Flatland: A Romance of Many Dimensions

Flatland: A Romance of Many Dimensions

3.9 17
by Edwin A Abbott
     
 

View All Available Formats & Editions

This masterpiece of mathematical fiction is a delightfully instructive and highly entertaining satire that has charmed readers since its first publication in 1884. The work of English educator and Shakespearean scholar Edwin Abbott (1838-1926), it describes the journeys of A. Square, a mathematician and resident of the two-dimensional Flatland, where men may have any

Overview

This masterpiece of mathematical fiction is a delightfully instructive and highly entertaining satire that has charmed readers since its first publication in 1884. The work of English educator and Shakespearean scholar Edwin Abbott (1838-1926), it describes the journeys of A. Square, a mathematician and resident of the two-dimensional Flatland, where men may have any number of sides, depending on their social status. Through strange occurrences, Square was introduced to the mysteries of three-dimensional space, and was even able to venture into a land of four dimensions. Isaac Asimov describes Flatland as "the best introduction one can find into the manner of perceiving dimensions." Flatland is a fascinating reading for mathematics, physics, and computer science students, and adults alike.

Product Details

ISBN-13:
9781495971990
Publisher:
CreateSpace Publishing
Publication date:
02/17/2014
Pages:
104
Product dimensions:
6.00(w) x 9.00(h) x 0.22(d)

Meet the Author

Edwin Abbott (1838 - 1926) was an English schoolmaster and theologian, most famous as the author of the social satire Flatland (1884), with its use of mathematical dimensions in religious and political allegories.

Customer Reviews

Average Review:

Write a Review

and post it to your social network

     

Most Helpful Customer Reviews

See all customer reviews >

Flatland: A Romance of Many Dimensions 3.9 out of 5 based on 0 ratings. 17 reviews.
Tab Lloyd More than 1 year ago
Great story...really gets one thinking about multidimensional possibilities. Ian Stewart's annotated version is nice. He explains mathemarical concepts as well as Victorian-era cultural influences. E.A. Abbott's perspective writing is insightful and ammazing!
Anonymous More than 1 year ago
If you've not read this introduction to dimensional geometry and satire of Victorian society, it's worth a read. It's only 80 pages, so it can read in a couple sittings. This free edition has almost no errors, which is quite rare in these scanned titles. If you're looking for a free edition, this one should suit.
Anonymous More than 1 year ago
The book would not load. I guess you get what you pay for. :s I'll be trying another version.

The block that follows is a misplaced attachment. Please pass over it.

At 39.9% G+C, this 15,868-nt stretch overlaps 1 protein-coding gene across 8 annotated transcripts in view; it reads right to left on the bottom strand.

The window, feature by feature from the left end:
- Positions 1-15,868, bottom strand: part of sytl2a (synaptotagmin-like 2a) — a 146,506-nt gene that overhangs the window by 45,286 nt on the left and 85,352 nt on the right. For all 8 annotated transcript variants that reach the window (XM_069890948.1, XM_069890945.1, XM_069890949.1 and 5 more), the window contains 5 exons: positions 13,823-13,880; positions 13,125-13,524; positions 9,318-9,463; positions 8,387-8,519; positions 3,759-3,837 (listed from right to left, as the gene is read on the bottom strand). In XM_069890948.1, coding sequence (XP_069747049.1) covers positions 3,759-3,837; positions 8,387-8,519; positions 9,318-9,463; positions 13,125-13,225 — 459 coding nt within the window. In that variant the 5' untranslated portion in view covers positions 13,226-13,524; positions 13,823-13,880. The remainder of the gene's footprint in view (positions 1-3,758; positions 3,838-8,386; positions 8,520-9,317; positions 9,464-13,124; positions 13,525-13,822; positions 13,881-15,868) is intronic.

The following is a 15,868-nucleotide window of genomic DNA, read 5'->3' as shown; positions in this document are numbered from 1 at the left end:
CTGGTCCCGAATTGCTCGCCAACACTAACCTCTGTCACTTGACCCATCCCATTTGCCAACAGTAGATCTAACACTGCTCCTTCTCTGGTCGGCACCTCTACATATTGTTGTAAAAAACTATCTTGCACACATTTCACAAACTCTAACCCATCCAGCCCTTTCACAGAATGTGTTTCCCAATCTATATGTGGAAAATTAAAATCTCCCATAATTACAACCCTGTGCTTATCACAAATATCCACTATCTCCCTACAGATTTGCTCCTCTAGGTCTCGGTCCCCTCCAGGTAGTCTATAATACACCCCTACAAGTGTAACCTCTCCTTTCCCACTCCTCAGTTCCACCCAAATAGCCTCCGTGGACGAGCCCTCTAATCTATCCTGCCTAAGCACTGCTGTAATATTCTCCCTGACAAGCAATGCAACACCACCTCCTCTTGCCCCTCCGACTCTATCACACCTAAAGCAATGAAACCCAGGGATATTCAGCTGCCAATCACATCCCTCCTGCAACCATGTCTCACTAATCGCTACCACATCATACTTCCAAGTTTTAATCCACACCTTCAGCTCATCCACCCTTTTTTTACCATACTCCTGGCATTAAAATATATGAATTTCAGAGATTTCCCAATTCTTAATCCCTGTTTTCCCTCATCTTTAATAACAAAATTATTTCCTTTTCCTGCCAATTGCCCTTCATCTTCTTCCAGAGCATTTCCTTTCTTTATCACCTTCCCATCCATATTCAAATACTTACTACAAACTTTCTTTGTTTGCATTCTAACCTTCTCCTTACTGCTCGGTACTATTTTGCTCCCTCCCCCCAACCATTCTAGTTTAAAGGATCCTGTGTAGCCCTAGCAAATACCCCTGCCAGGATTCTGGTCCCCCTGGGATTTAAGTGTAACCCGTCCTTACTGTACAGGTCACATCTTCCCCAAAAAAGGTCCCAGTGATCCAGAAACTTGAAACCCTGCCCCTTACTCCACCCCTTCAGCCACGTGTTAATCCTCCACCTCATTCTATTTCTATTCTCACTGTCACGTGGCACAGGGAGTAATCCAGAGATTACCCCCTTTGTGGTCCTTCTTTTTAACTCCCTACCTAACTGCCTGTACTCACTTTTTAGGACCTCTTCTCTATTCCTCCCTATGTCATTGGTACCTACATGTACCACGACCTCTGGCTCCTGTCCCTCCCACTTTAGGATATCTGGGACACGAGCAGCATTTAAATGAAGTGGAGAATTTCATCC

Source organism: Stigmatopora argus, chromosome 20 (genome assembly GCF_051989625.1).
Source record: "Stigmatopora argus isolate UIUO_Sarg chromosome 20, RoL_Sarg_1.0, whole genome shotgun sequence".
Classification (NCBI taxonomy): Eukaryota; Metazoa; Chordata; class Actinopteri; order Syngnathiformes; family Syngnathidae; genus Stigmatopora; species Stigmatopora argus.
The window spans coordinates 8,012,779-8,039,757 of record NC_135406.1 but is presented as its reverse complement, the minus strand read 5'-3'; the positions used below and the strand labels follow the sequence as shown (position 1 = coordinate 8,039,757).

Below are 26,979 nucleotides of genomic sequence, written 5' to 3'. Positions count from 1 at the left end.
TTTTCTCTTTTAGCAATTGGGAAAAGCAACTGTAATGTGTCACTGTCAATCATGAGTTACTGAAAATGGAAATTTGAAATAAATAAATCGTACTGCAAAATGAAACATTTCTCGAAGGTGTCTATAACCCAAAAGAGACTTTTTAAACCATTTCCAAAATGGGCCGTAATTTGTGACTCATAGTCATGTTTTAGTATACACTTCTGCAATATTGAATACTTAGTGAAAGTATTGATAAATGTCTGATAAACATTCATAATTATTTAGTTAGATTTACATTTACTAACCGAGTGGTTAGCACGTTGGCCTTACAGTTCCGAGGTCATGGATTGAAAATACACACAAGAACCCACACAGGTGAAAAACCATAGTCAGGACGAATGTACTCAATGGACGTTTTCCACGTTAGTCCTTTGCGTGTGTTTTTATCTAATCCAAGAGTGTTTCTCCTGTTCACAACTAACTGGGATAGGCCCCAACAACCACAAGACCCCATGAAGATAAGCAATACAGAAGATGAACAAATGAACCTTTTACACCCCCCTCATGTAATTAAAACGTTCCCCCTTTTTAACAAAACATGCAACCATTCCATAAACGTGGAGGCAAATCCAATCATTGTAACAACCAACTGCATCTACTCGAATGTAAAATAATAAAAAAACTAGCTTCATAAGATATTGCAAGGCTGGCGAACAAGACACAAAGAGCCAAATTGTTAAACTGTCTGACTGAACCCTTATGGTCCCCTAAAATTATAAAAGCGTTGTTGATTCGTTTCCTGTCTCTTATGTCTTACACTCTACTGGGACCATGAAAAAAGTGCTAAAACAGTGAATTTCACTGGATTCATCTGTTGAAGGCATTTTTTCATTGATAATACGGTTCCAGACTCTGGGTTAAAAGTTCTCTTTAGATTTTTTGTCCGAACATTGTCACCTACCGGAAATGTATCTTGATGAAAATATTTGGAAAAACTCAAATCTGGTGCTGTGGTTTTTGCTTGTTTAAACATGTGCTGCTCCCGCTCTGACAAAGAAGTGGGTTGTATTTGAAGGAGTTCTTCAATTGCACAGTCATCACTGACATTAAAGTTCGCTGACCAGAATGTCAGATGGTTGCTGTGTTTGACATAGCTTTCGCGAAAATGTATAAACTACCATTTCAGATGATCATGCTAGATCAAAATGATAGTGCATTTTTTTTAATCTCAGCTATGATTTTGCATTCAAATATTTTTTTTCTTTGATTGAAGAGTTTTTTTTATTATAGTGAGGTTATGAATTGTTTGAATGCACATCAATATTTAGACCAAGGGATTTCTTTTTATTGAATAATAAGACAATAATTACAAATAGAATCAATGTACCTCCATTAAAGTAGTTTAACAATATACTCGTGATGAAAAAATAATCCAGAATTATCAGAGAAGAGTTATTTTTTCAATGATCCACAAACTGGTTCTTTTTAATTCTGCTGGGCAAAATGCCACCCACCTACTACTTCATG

Anonymous More than 1 year ago
Guest More than 1 year ago
It was mentioned in Infinite Jest, so I bought it. It's a little dry, but it contains some great concepts.
Anonymous More than 1 year ago
Anonymous More than 1 year ago
Anonymous More than 1 year ago
Anonymous More than 1 year ago
Anonymous More than 1 year ago
Anonymous More than 1 year ago
Anonymous More than 1 year ago
Anonymous More than 1 year ago
Guest More than 1 year ago
The introduction should be saved for last as suggested by the writer because it will bring perspective to the two dimensional world. As a physician, i encounter two dimensions everyday with reading of mri's, cat scans, etc. And never realized this. Overall, it was pure genius.
Anonymous More than 1 year ago
Is this a ROMANCE romance (guys and gals getting very close), or just a romance (kisses and hugs in full clothing)?
J-A-R More than 1 year ago
Flatland was a very interesting book. The world is completely different from the world we have today. For one in this book the people are shapes. In our world we have humans. Another huge difference is in the world of FLatland the miltary is nothing to them but in this world our miltary is everything to us. If we didn't have a miltary we wouldn't have half of the things we have today. The main difference to me being that I am a female is women in this book are treated like they are not important. They have separate doors away from the men's doors. In this world there are still some sexist people but it is still better than how the women in FLatland get treated. Although I disagree with some of the things in this book overall this book is good and I would recommend it to people and I would also like them to comment to see if they share the same feelings I have or if they have the complete opposite reaction from what I have.
Anonymous More than 1 year ago